When New Yorkers can see Sunday’s blood-red lunar eclipse

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When New Yorkers can see Sunday's blood-red lunar eclipse

Stargazers can watch the moon turn an eerie blood red color during a rare lunar eclipse Sunday night — with New Yorkers catching a glimpse starting at around 11:30 p.m., according to NASA.

The celestial spectacle will kick off at around 10:28 p.m. on the east coast, when the moon enters the Earth’s central shadow, known as the umbra, according to the Wall Street Journal.

At that point, skywatchers can behold the orb appearing as if a chunk is missing — and the crimson-colored cosmic event will be visible about an hour later.

The moon will appear bathed in a copper-red glow reflected from the Earth’s sunset during the longest lunar eclipse, which is the longest in a decade at roughly 1 1/2 hours.

“It’s going to be a fun show,” Noah Petro, a scientist with NASA’s Lunar Reconnaissance Orbiter mission told the outlet.

All you need are “patience and eyeballs,” he said.

At its peak, the moon will be 225,000 miles from Earth at around midnight and remain the reddish color until after 1 a.m. When the moon leaves the umbra at around 1:55 a.m., it will regain its pearly white color.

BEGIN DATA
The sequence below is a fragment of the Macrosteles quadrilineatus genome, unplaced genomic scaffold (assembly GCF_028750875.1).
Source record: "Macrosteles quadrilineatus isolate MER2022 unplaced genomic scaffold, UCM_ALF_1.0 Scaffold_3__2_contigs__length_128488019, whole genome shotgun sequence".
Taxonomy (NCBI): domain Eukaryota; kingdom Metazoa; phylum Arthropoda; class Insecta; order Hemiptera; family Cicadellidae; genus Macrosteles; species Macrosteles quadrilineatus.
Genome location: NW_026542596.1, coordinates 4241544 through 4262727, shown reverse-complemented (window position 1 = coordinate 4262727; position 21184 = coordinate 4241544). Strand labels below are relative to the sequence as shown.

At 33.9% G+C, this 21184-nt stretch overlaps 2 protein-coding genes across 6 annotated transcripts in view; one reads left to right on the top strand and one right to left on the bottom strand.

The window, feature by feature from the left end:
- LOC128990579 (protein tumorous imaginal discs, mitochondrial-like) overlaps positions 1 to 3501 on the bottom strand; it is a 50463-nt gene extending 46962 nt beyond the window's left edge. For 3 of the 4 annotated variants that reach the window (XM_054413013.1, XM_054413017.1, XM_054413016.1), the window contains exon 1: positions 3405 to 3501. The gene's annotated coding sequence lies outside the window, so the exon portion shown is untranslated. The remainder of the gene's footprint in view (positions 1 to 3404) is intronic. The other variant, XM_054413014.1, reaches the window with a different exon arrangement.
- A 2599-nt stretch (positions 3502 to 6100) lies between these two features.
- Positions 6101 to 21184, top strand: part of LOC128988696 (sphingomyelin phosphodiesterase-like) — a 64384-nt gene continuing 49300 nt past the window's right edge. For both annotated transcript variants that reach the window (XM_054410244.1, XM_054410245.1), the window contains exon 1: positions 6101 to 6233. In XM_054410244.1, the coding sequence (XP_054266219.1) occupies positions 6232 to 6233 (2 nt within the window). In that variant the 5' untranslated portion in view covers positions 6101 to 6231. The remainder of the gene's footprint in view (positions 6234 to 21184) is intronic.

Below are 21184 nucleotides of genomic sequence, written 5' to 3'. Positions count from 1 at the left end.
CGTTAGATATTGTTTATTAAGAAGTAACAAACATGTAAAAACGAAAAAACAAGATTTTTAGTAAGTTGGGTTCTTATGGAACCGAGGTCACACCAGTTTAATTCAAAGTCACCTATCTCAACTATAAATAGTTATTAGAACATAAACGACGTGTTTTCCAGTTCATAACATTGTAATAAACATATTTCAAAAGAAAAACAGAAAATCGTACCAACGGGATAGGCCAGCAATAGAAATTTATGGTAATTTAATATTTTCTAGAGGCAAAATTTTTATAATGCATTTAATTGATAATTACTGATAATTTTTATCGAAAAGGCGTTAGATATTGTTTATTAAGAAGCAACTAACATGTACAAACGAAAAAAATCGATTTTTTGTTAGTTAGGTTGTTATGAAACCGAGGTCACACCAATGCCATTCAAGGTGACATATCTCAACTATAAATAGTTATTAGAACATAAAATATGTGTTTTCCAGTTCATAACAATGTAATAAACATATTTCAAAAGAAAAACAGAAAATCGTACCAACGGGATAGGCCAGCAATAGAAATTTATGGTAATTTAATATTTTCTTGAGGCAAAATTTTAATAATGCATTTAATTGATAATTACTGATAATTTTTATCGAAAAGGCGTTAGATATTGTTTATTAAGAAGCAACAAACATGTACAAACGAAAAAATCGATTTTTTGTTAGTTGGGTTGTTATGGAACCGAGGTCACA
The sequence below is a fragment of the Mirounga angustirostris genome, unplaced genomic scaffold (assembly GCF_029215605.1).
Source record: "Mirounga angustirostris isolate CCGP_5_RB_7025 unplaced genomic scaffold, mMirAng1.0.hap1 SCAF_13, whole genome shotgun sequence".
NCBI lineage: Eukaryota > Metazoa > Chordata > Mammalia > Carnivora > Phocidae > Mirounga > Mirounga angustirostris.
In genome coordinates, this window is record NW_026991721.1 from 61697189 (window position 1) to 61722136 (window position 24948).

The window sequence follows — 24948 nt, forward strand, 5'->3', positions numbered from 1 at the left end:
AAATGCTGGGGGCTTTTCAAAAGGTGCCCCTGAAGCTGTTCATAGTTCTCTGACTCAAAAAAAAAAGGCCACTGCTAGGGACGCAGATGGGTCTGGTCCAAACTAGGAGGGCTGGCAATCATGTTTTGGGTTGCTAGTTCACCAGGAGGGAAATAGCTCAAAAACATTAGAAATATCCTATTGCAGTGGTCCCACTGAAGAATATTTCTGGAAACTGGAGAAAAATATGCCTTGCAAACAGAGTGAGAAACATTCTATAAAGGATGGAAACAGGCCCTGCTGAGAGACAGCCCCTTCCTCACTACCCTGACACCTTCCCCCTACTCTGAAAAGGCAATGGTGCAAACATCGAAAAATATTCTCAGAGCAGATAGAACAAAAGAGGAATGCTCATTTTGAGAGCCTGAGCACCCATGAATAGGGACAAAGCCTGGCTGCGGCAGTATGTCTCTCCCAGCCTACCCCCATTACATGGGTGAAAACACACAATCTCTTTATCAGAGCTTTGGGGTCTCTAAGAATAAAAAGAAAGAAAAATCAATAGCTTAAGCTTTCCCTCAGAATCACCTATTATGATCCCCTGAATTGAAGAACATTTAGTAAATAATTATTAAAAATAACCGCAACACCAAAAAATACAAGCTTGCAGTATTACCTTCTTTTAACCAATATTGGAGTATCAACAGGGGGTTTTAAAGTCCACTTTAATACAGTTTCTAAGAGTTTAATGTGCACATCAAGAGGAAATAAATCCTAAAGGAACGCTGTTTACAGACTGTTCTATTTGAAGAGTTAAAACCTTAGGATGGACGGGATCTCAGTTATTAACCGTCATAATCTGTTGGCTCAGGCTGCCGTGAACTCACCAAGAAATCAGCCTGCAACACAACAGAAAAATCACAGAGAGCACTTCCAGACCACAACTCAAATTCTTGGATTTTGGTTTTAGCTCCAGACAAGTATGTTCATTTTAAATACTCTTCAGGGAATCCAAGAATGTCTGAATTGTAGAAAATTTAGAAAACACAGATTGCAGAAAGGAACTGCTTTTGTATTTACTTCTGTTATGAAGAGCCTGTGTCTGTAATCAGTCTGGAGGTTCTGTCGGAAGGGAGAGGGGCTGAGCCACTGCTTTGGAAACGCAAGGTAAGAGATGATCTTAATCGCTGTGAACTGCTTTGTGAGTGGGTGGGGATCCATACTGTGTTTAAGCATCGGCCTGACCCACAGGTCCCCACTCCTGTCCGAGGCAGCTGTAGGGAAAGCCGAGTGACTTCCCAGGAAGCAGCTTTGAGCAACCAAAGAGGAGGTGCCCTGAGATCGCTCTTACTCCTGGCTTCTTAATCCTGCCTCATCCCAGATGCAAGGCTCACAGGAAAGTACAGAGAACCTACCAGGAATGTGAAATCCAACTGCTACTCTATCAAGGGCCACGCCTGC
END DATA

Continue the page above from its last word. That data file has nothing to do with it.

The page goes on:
Light shines from a total lunar eclipse over Santa Monica Beach in Santa Monica, Calif., Wednesday, May 26, 2021.
New Yorkers can watch the moon turn a red color during a rare lunar eclipse Sunday night at around 11:30 p.m.
AP/Ringo H.W. Chiu
This composite image created on January 31, 2018 shows the moon during a lunar eclipse referred to as the "super blue blood moon" in Tokyo.
The moon will remain a reddish color until after 1 a.m.
KAZUHIRO NOGI/AFP via Getty Images

The lunar wonder will be visible to much of the world, including all of North and South America.

The total eclipse occurs when Earth passes directly between the moon and the sun, and casts a shadow on the moon.

There will be another lengthy total lunar eclipse in November, visible from Africa and Europe. The next one isn’t until 2025.

With Post wires

A partial lunar eclipse dubbed the 'blood' moon is seen from New York City, New York, U.S. November 19, 2021.
It will be the longest lunar eclipse in a decade at roughly 1 1/2 hours.
REUTERS/Eduardo Munoz

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